A small fan designed to create laminar flow to test the aerodynamics of your paper airplane.
I wondered if a regular fan could support a paper airplane. I sketched it out and then started asking people I knew if it was possible.
Aerodynamics and laminar flow. Trying to remember how to fold a paper airplane. I had a 9-inch fan and put 100 straws into a big pot and taped them with masking tape. I also taped it around the fan. I eventually switched to green duct tape. Then I bought thin acrylic and wrapped that around the straws and fan. For the paper airplane frame, I used scrap wood and made an elongated U shape than needed to stand up and hold fishing ling in the middle. I held the paper airplanes in place with paper clips.
Laminar flow and finding the right spot to make a paper airplane fly. I am not good at making them even now. There's a demographic that's perfect for this and it's kids. They have no ego for it, they do this very well. If they had a class project to make the perfect paper airplane it wouldn't take them long. Adult men have to get it right the first time, especially in a group/pack. It's hilarious. One man did a really good job and then signed the paper airplane and gave it to me.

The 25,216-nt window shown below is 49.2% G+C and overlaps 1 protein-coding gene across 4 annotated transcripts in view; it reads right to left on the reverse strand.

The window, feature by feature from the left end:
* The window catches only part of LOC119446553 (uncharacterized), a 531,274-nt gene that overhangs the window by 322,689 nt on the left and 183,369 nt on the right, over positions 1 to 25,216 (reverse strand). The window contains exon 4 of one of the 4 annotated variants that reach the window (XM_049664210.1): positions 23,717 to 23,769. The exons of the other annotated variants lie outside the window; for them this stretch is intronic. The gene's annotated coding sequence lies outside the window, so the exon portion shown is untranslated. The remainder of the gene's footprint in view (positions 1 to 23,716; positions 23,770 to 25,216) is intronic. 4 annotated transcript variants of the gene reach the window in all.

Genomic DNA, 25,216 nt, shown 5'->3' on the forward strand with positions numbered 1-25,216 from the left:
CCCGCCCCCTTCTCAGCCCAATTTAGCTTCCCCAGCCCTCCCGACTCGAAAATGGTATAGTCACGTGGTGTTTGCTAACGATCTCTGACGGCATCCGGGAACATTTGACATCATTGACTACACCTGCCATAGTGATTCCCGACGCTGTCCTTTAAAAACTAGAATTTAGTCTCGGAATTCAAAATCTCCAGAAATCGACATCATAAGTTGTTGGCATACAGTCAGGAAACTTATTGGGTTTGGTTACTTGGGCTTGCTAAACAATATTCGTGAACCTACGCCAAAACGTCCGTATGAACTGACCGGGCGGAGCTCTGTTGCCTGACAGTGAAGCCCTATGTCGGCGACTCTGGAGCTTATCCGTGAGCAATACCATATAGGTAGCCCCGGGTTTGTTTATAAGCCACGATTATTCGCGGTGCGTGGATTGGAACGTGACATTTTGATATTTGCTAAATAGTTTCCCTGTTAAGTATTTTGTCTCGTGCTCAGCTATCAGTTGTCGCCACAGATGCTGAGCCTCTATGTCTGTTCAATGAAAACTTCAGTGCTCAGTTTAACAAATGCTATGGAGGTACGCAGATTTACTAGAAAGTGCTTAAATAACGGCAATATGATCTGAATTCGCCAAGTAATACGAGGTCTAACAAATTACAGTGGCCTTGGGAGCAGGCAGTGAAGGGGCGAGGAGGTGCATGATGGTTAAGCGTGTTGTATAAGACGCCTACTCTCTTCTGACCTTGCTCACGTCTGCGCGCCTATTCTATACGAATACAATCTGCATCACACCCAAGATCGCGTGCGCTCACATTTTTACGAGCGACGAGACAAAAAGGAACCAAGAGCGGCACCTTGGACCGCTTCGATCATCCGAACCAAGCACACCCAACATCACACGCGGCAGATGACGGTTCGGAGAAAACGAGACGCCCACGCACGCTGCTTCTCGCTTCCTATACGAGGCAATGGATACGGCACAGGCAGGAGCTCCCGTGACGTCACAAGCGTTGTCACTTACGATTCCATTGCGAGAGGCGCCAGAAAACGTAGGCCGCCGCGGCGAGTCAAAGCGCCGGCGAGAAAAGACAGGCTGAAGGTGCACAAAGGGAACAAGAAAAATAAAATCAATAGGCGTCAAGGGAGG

It was so much fun to figure out how to make it effectively. It's also fun watching everyone work on their paper airplanes and then rework them. I also was able to explain the greatest paper airplane of all time, the Suzanne created by John Collins, https://makercamp.com/projects/suzanne1/. I enjoy seeing kids helping other kids with this task and leading each other.